In my academic research I have interviewed many Christians (and believers of other creeds) and I am often struck by the fact so many are pious narcissists; even their fervour for sharing the Gospel is often a thinly disguised means of self-validation. The above has a flavour of this self-absorption: an off the cuff comment by an aging pop-star becomes a means for Mann of sharing his ill considered thoughts on Scottish union (or at least revealing his considerable ignorance of the topic!). It tells us little of the actual circumstances of the union of Scotland and England – and even less about the contemporary debate concerning devolution.

    As for Revd Mann’s commandment that ‘Mr Bowie has a moral duty to explain what he thinks is the ethos uniting Scotland to the rest of the UK.’ I will let others ponder the arrogance of this statement – not to mention its sheer silliness. Why is this a ‘moral’ issue?

    What was the point of Mann’s post? Is perhaps a more pertinent question…

  3. In reply to Mr Underwood’s objection about the purpose of this article, it aims to explore the question, raised by David Bowie at Brits, as to what unites the United Kingdom and that is surely very pertinent to this debate, .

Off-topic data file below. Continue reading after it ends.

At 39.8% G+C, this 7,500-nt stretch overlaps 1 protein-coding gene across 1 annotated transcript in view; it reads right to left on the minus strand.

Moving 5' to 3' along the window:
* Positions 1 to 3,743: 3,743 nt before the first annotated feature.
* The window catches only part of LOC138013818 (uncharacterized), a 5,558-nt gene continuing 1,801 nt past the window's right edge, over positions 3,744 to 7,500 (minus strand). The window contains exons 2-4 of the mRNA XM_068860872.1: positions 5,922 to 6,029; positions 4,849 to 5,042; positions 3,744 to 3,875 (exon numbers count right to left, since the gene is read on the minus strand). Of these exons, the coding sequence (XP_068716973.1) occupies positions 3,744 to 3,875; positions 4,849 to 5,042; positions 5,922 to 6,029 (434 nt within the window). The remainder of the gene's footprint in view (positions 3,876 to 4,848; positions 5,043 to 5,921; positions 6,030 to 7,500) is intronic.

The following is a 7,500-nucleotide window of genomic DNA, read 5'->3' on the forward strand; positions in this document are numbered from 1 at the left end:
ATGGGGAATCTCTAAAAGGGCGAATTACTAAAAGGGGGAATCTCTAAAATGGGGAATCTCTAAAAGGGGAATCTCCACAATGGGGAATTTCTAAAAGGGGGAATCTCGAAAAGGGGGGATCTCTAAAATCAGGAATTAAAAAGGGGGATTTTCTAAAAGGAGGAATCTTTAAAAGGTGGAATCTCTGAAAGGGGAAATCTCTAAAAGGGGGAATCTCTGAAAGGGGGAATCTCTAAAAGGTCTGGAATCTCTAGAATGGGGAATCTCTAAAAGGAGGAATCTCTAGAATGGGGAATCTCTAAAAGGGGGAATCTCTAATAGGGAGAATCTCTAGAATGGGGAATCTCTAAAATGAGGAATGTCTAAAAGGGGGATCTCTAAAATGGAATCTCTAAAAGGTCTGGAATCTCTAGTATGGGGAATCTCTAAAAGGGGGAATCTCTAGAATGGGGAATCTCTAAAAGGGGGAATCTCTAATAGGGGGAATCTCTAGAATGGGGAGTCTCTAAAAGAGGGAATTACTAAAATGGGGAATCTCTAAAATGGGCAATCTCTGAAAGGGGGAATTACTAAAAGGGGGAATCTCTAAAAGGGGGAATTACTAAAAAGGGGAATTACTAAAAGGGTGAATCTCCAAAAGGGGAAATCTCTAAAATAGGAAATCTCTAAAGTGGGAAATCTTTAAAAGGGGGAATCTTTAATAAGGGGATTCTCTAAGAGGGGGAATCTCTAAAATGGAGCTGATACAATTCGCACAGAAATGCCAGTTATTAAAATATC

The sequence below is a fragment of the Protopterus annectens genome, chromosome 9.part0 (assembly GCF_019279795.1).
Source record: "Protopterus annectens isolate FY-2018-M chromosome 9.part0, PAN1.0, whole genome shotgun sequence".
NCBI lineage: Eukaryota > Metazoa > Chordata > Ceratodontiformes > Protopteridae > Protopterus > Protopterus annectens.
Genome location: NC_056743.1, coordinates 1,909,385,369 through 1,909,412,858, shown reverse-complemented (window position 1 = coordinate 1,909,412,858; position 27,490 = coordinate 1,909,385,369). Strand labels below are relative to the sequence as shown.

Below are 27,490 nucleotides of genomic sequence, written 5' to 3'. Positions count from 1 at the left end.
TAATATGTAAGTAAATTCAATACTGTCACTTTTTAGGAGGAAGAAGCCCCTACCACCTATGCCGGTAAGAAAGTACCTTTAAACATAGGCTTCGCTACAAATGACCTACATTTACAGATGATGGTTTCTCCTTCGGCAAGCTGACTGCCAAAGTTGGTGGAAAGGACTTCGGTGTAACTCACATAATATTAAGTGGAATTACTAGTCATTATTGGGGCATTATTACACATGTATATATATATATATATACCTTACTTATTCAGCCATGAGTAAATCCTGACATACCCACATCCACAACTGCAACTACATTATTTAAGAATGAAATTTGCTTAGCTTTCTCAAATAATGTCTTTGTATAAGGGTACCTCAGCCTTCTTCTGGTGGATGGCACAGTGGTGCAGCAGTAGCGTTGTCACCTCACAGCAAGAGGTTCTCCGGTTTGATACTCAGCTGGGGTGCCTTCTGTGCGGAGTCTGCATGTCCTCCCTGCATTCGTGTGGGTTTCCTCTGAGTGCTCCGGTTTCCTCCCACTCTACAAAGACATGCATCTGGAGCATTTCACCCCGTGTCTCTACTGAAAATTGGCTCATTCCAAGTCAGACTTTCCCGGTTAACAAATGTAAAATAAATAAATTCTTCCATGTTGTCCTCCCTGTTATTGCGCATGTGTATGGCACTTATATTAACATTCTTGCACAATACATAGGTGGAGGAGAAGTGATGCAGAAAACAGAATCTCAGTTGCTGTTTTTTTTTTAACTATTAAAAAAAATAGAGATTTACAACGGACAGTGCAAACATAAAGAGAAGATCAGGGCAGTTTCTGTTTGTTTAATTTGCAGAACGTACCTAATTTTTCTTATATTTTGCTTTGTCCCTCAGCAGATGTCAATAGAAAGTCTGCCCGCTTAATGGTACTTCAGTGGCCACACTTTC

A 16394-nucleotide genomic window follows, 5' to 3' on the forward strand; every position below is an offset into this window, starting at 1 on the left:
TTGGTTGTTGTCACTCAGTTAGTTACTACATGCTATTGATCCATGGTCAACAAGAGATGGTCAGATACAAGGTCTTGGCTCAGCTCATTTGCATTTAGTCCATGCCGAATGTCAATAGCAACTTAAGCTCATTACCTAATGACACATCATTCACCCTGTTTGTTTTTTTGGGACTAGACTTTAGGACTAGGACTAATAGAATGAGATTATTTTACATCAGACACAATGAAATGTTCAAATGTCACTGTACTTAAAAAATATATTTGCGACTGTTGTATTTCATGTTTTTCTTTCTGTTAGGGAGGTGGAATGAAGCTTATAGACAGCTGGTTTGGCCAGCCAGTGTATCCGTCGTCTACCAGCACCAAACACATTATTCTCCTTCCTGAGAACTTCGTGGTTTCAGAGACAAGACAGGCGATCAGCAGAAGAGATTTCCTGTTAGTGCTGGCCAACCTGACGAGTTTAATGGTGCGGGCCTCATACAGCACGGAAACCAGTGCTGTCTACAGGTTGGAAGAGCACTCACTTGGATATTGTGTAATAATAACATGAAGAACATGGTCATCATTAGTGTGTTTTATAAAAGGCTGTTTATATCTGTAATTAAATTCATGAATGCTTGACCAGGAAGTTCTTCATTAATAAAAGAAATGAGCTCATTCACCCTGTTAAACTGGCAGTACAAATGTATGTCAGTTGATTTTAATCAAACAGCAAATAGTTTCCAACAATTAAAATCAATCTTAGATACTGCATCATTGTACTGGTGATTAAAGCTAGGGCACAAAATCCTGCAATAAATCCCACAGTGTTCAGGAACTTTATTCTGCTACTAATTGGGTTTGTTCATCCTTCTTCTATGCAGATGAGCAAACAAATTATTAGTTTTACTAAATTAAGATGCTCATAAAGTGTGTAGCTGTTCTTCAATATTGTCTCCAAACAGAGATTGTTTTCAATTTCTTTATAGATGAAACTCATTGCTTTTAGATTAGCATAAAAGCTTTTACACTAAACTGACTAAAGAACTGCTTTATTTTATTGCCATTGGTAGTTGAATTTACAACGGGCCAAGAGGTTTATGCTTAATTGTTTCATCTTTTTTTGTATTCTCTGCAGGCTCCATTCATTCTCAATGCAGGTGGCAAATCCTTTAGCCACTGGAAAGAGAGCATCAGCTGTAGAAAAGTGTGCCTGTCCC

Re your point about the shared monarchy, it was very important to the framers of the Act of Union that England and Scotland had a united monarchy with a Protestant succession. Previously England and Scotland had been separate kingdoms albeit with a shared monarch.

    Also, Christianity and honourable commerce are not mutually exclusive. In fact, I would normally charge for an article of this nature but given that this blog does not appear to receive advertising revenue, I have not in this case.

  4. Revd Mann. Thank you for clarifying the above. I must say I am glad you haven’t made a charge for the above post. In all seriousness I would be deeply saddened if anyone actually asked for money for the above piece…

    SU

  5. Thank you Mr Underwood – God & Politics in the UK published the piece. If this was a site that accepted advertising, then it would have been invoiced for it.